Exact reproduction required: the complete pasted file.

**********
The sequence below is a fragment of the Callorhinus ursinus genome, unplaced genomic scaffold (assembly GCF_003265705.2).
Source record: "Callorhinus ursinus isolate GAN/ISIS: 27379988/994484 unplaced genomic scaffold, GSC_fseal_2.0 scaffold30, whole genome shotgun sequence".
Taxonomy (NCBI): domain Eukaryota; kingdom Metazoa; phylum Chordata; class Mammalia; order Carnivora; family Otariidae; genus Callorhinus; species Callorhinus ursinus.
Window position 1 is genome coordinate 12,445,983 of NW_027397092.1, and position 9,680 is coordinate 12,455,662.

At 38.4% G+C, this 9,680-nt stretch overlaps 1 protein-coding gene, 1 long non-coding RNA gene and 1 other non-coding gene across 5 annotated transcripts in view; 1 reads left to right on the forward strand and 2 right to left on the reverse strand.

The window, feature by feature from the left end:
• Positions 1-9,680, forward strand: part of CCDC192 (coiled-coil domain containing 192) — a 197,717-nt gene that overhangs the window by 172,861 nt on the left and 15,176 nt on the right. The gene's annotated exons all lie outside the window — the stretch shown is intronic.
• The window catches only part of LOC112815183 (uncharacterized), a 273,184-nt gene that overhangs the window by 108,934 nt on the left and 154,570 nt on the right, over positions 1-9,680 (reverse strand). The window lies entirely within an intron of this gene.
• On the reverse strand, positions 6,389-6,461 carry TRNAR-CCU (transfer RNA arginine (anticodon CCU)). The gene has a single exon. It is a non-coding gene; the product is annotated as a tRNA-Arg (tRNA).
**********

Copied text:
The sequence below is a fragment of the Callorhinus ursinus genome, unplaced genomic scaffold (assembly GCF_003265705.2).
Source record: "Callorhinus ursinus isolate GAN/ISIS: 27379988/994484 unplaced genomic scaffold, GSC_fseal_2.0 scaffold30, whole genome shotgun sequence".
Taxonomy (NCBI): domain Eukaryota; kingdom Metazoa; phylum Chordata; class Mammalia; order Carnivora; family Otariidae; genus Callorhinus; species Callorhinus ursinus.
Window position 1 is genome coordinate 12,445,983 of NW_027397092.1, and position 9,680 is coordinate 12,455,662.

At 38.4% G+C, this 9,680-nt stretch overlaps 1 protein-coding gene, 1 long non-coding RNA gene and 1 other non-coding gene across 5 annotated transcripts in view; 1 reads left to right on the forward strand and 2 right to left on the reverse strand.

The window, feature by feature from the left end:
• Positions 1-9,680, forward strand: part of CCDC192 (coiled-coil domain containing 192) — a 197,717-nt gene that overhangs the window by 172,861 nt on the left and 15,176 nt on the right. The gene's annotated exons all lie outside the window — the stretch shown is intronic.
• The window catches only part of LOC112815183 (uncharacterized), a 273,184-nt gene that overhangs the window by 108,934 nt on the left and 154,570 nt on the right, over positions 1-9,680 (reverse strand). The window lies entirely within an intron of this gene.
• On the reverse strand, positions 6,389-6,461 carry TRNAR-CCU (transfer RNA arginine (anticodon CCU)). The gene has a single exon. It is a non-coding gene; the product is annotated as a tRNA-Arg (tRNA).